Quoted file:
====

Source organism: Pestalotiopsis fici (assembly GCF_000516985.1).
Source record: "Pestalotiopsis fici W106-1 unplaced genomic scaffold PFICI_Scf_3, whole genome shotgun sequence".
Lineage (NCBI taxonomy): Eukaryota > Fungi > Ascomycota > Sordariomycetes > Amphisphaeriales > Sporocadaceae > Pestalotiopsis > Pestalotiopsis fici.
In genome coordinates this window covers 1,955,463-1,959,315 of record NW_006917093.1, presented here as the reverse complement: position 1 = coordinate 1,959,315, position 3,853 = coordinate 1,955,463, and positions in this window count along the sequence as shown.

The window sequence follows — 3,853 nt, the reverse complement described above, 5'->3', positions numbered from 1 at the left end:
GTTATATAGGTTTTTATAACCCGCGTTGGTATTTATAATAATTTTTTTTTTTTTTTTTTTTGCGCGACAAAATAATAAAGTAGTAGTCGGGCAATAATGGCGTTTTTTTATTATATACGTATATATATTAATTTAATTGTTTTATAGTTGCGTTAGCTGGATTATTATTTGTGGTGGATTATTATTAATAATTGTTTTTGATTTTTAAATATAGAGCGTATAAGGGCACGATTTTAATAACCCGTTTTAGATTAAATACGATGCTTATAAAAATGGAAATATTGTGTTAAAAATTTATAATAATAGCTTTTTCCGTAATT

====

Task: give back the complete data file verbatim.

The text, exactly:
Source organism: Pestalotiopsis fici (assembly GCF_000516985.1).
Source record: "Pestalotiopsis fici W106-1 unplaced genomic scaffold PFICI_Scf_3, whole genome shotgun sequence".
Lineage (NCBI taxonomy): Eukaryota > Fungi > Ascomycota > Sordariomycetes > Amphisphaeriales > Sporocadaceae > Pestalotiopsis > Pestalotiopsis fici.
In genome coordinates this window covers 1,955,463-1,959,315 of record NW_006917093.1, presented here as the reverse complement: position 1 = coordinate 1,959,315, position 3,853 = coordinate 1,955,463, and positions in this window count along the sequence as shown.

The window sequence follows — 3,853 nt, the reverse complement described above, 5'->3', positions numbered from 1 at the left end:
GTTATATAGGTTTTTATAACCCGCGTTGGTATTTATAATAATTTTTTTTTTTTTTTTTTTTGCGCGACAAAATAATAAAGTAGTAGTCGGGCAATAATGGCGTTTTTTTATTATATACGTATATATATTAATTTAATTGTTTTATAGTTGCGTTAGCTGGATTATTATTTGTGGTGGATTATTATTAATAATTGTTTTTGATTTTTAAATATAGAGCGTATAAGGGCACGATTTTAATAACCCGTTTTAGATTAAATACGATGCTTATAAAAATGGAAATATTGTGTTAAAAATTTATAATAATAGCTTTTTCCGTAATT